Very soon I’ll take my daughter out for her birthday. She’ll come up from where she goes to college and we’ll eat Prime Rib to celebrate. She calls about four times a week, so I don’t know why that old song by Sara Evans called “Suds in a bucket” upsets me so much. In the song a girl turns 18 and takes off with a guy in a white pickup and it’s clear she’s leaving for good.
I feel like I’ve got a lot of nerve being upset by that song. I ran away from home when I was 15 and dropped out of college once to figure out what was going on. It’s clear everybody has to spread their wings.
But when you’ve put her to bed for years, taken dance lessons with her in the Canary Islands and had her sit next to you at the bar in Germany while you had Schnitzel (it’s perfectly acceptable in Germany), it’s hard not to think about how I’d feel if she moved to Alaska.
I wrote once before about carrying her on my shoulder into a drugstore when she was a little more than one. She started stroking my hair and from then on she owned me.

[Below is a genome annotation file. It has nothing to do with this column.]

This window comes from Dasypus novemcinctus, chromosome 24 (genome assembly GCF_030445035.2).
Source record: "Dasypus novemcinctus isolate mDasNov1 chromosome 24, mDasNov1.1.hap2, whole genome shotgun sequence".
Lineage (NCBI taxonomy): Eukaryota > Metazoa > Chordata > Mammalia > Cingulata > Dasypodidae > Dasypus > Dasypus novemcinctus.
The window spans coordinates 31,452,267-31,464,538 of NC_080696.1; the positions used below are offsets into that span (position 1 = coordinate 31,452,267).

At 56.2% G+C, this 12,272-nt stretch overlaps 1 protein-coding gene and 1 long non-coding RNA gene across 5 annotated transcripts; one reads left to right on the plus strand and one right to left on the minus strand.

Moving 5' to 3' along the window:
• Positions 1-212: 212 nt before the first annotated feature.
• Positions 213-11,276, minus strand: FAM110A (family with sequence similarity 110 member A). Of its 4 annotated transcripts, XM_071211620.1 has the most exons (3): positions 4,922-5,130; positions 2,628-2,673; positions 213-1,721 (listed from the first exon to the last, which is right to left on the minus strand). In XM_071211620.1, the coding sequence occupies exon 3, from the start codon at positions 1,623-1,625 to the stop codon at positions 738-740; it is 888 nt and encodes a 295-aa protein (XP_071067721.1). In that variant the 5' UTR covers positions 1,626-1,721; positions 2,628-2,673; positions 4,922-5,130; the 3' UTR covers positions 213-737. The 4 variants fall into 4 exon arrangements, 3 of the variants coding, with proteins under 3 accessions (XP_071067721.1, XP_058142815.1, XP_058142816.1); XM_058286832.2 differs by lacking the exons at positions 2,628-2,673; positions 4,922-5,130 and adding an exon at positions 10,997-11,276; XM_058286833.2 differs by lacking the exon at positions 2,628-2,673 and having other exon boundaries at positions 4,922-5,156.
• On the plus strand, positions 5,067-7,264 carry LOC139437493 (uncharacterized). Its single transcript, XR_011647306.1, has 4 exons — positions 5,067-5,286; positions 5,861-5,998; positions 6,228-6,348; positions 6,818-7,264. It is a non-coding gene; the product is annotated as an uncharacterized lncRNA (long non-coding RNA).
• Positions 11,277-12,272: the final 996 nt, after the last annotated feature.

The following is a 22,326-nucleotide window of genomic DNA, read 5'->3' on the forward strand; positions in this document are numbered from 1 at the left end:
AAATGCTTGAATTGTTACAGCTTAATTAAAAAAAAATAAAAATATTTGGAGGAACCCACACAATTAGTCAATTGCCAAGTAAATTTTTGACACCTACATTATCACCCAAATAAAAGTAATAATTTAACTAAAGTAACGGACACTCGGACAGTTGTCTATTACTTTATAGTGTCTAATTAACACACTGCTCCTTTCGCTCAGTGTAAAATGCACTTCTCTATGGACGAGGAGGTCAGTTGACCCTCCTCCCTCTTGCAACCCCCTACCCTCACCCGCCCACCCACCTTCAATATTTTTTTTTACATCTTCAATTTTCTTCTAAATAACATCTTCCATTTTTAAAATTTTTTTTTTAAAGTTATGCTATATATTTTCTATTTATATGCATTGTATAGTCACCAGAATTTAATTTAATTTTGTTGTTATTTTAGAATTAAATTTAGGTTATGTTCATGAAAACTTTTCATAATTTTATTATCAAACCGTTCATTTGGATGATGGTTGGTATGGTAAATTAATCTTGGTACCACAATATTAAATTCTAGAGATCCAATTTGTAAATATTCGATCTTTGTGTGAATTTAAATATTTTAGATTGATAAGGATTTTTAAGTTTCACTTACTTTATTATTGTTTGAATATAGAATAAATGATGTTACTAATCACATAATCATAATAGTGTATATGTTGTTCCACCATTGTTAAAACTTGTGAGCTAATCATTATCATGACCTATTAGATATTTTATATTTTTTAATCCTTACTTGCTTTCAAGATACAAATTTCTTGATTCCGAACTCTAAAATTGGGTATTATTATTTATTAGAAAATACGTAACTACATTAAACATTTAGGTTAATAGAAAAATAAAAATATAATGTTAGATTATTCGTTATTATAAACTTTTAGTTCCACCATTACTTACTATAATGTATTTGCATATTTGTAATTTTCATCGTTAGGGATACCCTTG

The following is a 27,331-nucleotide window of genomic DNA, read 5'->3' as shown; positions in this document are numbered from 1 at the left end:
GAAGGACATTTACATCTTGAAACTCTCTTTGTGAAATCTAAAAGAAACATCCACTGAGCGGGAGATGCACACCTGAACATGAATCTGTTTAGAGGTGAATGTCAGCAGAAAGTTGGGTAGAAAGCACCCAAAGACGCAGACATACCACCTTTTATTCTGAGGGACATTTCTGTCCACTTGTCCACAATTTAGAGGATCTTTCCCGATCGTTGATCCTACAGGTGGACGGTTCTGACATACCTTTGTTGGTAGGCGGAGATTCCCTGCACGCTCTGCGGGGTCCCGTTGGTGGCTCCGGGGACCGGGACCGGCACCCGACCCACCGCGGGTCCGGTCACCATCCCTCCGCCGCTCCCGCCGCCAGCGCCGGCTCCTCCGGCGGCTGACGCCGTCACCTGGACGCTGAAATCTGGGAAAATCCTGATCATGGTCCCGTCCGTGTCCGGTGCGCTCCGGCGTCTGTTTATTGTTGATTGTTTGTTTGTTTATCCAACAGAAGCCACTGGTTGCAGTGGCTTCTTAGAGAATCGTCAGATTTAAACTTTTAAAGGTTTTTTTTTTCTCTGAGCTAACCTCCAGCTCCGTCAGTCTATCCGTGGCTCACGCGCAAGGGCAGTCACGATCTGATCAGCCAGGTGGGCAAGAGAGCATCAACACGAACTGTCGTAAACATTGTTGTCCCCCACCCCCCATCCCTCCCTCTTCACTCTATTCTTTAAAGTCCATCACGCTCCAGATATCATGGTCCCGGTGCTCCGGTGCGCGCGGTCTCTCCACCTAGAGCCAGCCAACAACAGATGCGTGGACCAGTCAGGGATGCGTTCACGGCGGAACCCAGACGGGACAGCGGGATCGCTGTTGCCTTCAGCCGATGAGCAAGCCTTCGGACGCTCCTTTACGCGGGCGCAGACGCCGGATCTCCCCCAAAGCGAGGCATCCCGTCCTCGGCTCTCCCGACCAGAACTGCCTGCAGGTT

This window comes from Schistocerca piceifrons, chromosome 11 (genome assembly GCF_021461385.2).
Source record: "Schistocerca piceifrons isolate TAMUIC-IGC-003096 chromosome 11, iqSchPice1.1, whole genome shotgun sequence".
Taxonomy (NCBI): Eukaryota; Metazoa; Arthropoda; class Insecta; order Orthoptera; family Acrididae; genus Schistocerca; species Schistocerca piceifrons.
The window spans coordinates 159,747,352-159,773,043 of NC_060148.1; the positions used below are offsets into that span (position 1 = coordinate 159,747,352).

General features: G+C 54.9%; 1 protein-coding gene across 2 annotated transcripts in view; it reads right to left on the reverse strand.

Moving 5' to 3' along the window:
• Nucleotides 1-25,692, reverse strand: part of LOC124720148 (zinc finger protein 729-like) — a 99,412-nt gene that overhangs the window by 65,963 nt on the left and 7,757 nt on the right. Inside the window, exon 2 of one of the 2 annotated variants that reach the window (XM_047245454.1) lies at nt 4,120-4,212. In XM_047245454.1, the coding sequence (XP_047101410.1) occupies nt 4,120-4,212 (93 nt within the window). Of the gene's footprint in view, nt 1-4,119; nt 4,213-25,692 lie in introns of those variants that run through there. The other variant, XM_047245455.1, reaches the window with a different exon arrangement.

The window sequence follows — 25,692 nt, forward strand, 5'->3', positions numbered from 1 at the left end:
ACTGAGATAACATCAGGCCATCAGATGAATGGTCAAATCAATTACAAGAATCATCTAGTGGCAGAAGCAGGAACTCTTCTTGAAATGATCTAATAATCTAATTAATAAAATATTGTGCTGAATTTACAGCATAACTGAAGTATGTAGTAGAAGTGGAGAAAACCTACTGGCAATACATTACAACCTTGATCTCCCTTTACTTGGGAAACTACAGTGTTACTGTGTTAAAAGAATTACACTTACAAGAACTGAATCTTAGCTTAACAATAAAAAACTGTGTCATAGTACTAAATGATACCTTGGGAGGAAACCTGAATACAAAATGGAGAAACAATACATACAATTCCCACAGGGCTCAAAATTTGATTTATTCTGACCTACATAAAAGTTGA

But for the father who didn’t walk away before she’s born, or isn’t mad she’s not a boy to take to Dodger’s games, it can be a great experience to love someone for the first time without reservation. It doesn’t matter how great your life is with someone, a daughter has a key to your inner self. She can finish your sentences; remember when you acted like a fool and forgiven you when you took her cell phone away.
It could be the same thing with a son. My Sunday Chinese language exchange is with a great guy from Inner Mongolia and his Dad frequently calls him when one of us is explaining his native tongue to the other. I can tell from the conversation they’ve got a close relationship. I guess any father is lucky to get a least one other homo sapiens who they can watch grow and then create life him/herself.